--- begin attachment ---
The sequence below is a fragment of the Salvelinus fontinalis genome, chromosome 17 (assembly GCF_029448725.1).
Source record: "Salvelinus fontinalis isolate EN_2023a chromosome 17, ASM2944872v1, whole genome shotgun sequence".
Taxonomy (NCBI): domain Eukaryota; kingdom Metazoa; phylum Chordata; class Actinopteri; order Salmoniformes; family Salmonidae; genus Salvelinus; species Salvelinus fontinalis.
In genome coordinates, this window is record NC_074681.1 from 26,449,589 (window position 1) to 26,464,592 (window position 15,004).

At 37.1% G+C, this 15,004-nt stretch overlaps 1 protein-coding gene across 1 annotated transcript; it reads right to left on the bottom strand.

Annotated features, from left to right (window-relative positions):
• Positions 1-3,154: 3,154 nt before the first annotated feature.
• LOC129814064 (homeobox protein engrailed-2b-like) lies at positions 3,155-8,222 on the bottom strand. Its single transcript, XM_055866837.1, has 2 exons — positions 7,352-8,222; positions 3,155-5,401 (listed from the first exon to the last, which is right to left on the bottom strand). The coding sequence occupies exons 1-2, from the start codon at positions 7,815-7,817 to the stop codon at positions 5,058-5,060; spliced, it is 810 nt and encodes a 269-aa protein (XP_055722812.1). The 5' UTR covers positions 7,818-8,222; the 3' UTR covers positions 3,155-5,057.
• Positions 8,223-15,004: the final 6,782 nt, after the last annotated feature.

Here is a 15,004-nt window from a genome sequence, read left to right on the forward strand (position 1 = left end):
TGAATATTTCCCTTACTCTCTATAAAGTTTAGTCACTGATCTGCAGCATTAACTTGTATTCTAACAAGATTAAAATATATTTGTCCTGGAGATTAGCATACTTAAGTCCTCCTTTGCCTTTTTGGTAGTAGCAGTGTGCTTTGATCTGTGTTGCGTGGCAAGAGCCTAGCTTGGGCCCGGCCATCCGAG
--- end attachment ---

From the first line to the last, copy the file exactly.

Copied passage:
The sequence below is a fragment of the Salvelinus fontinalis genome, chromosome 17 (assembly GCF_029448725.1).
Source record: "Salvelinus fontinalis isolate EN_2023a chromosome 17, ASM2944872v1, whole genome shotgun sequence".
Taxonomy (NCBI): domain Eukaryota; kingdom Metazoa; phylum Chordata; class Actinopteri; order Salmoniformes; family Salmonidae; genus Salvelinus; species Salvelinus fontinalis.
In genome coordinates, this window is record NC_074681.1 from 26,449,589 (window position 1) to 26,464,592 (window position 15,004).

At 37.1% G+C, this 15,004-nt stretch overlaps 1 protein-coding gene across 1 annotated transcript; it reads right to left on the bottom strand.

Annotated features, from left to right (window-relative positions):
• Positions 1-3,154: 3,154 nt before the first annotated feature.
• LOC129814064 (homeobox protein engrailed-2b-like) lies at positions 3,155-8,222 on the bottom strand. Its single transcript, XM_055866837.1, has 2 exons — positions 7,352-8,222; positions 3,155-5,401 (listed from the first exon to the last, which is right to left on the bottom strand). The coding sequence occupies exons 1-2, from the start codon at positions 7,815-7,817 to the stop codon at positions 5,058-5,060; spliced, it is 810 nt and encodes a 269-aa protein (XP_055722812.1). The 5' UTR covers positions 7,818-8,222; the 3' UTR covers positions 3,155-5,057.
• Positions 8,223-15,004: the final 6,782 nt, after the last annotated feature.

Here is a 15,004-nt window from a genome sequence, read left to right on the forward strand (position 1 = left end):
TGAATATTTCCCTTACTCTCTATAAAGTTTAGTCACTGATCTGCAGCATTAACTTGTATTCTAACAAGATTAAAATATATTTGTCCTGGAGATTAGCATACTTAAGTCCTCCTTTGCCTTTTTGGTAGTAGCAGTGTGCTTTGATCTGTGTTGCGTGGCAAGAGCCTAGCTTGGGCCCGGCCATCCGAG